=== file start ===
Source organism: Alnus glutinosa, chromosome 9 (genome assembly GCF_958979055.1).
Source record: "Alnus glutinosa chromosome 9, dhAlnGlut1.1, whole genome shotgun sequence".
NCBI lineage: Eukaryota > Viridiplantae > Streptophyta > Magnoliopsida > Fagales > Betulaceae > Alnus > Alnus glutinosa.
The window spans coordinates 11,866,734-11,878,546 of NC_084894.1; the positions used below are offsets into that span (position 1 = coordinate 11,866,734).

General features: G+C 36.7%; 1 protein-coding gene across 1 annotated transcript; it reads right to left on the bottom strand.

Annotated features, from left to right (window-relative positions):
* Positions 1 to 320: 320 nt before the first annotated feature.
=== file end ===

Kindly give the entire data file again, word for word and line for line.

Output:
Source organism: Alnus glutinosa, chromosome 9 (genome assembly GCF_958979055.1).
Source record: "Alnus glutinosa chromosome 9, dhAlnGlut1.1, whole genome shotgun sequence".
NCBI lineage: Eukaryota > Viridiplantae > Streptophyta > Magnoliopsida > Fagales > Betulaceae > Alnus > Alnus glutinosa.
The window spans coordinates 11,866,734-11,878,546 of NC_084894.1; the positions used below are offsets into that span (position 1 = coordinate 11,866,734).

General features: G+C 36.7%; 1 protein-coding gene across 1 annotated transcript; it reads right to left on the bottom strand.

Annotated features, from left to right (window-relative positions):
* Positions 1 to 320: 320 nt before the first annotated feature.